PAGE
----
Thursday, July 9, 2020

Of history and humanness

A Calusa King would have had more than one wife. Some marriages would have been arranged to maintain tribal peace.

A Calusa King would have had more than one wife. Some marriages would have been arranged to maintain tribal peace.

By Tara O’Neill

I recently slipped into the Marco Island History Museum for a peek at the Theodore Morris exhibit Florida Lost Tribes. It’s been up since January 20, and is so stunningly beautiful that I was ashamed not to have gone sooner – and shame doesn’t come easy to me, heck, I’m an artist.

I’m not sure what I expected – I’ve seen so many renderings of historical figures that lack any sign of a life that once was – but I certainly wasn’t expecting what I found. As I moved from painting to painting I felt like I was meeting actual people and not just looking at iconic images. I was stumbling for a word that would define what made them so distinct when I stumbled into the Artist’s Statement, “…My goal is to introduce through artistic portraiture the humanness of these extinct and complex ancient peoples.” Humanness. It was as simple as that. Never underestimate a good stumble.

Native peoples have lived in Florida for over 130 centuries and Theodore Morris has dedicated years to researching their lives, including participating in multiple archeological excavations. He works closely with archeologists and anthropologists throughout Florida gathering pertinent information down to it’s minutiae. The result is an exhibit that is not only aesthetically beautiful, but also highly educational. Each portrayal is accompanied by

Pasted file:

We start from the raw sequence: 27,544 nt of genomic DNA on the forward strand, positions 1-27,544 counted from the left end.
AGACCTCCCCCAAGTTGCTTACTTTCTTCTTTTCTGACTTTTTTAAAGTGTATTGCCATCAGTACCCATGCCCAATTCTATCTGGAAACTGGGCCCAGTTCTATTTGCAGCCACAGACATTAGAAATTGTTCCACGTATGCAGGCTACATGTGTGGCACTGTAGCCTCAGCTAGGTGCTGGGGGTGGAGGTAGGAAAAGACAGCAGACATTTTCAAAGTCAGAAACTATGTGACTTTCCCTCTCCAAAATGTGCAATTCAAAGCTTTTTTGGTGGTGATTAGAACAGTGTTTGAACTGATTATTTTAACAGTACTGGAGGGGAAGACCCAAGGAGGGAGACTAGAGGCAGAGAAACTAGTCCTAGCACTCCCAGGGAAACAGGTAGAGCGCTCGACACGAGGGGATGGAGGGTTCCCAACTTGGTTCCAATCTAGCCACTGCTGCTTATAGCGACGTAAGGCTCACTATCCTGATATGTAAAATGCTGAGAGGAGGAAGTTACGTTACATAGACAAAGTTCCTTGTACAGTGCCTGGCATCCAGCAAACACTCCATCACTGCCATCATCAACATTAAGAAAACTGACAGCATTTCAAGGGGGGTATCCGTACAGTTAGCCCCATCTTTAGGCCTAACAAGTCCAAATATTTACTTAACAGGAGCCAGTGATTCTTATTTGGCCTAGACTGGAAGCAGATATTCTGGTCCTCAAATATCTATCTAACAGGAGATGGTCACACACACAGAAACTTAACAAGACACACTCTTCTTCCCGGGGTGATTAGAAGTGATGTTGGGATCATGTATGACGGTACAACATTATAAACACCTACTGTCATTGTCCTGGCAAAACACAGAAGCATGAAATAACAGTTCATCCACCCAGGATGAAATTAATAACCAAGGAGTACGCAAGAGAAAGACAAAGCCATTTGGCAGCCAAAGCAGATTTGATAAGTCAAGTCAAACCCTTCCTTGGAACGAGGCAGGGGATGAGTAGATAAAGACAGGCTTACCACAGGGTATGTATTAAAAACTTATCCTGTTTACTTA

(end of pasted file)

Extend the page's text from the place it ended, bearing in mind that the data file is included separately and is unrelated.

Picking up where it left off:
Timucua Chief Outina in fish-bladder earrings, copper breast plate, tattoos, feathers and shells. Note the sharpened finger nails. Submityed photos

Timucua Chief Outina in fish-bladder earrings, copper breast plate, tattoos, feathers and shells. Note the sharpened finger nails. Submityed photos

a written description of items being worn and tools is being used – in case you didn’t recognize those fish-bladder earrings.

His subjects include both males and females of all ages and status. Some are known historical figures: Carlos, Osceola, Bowlegs; others are honorable reflections of tribal members immersed in everyday life: children fishing, painted warrior, healer. I was surprised at just how many tribes were represented, I counted 13. Morris succeeds in covering the entire community within each of these tribes. I appreciate that truthfulness.

I know you’ll go to this exhibition because I know you go everywhere I send you. So, while you’re there, consider picking up Theodore Morris’s accompanying book, Florida Lost Tribes, in the newly opened Museum Shop. I think it should be required reading in every Florida household; in words and images it allows us a profoundly deeper connection to where we are. Florida Lost Tribes runs through April 8.

The Marco Island History Museum, 180 South Heathwood Dr, Tuesday – Saturday, 9-4, www.themihs.org, 239.642.1440. Also, check out www.floridalosttribes.com

Tara O’Neill, a lifelong artist, has been an area resident since 1967. She holds Bachelors Degrees in Fine Arts and English from the University of South Florida, Tampa, and currently has a studio-gallery at the Artist Colony at the Esplanade on Marco Island. She can be contacted through her web site www.taraogallery.com.

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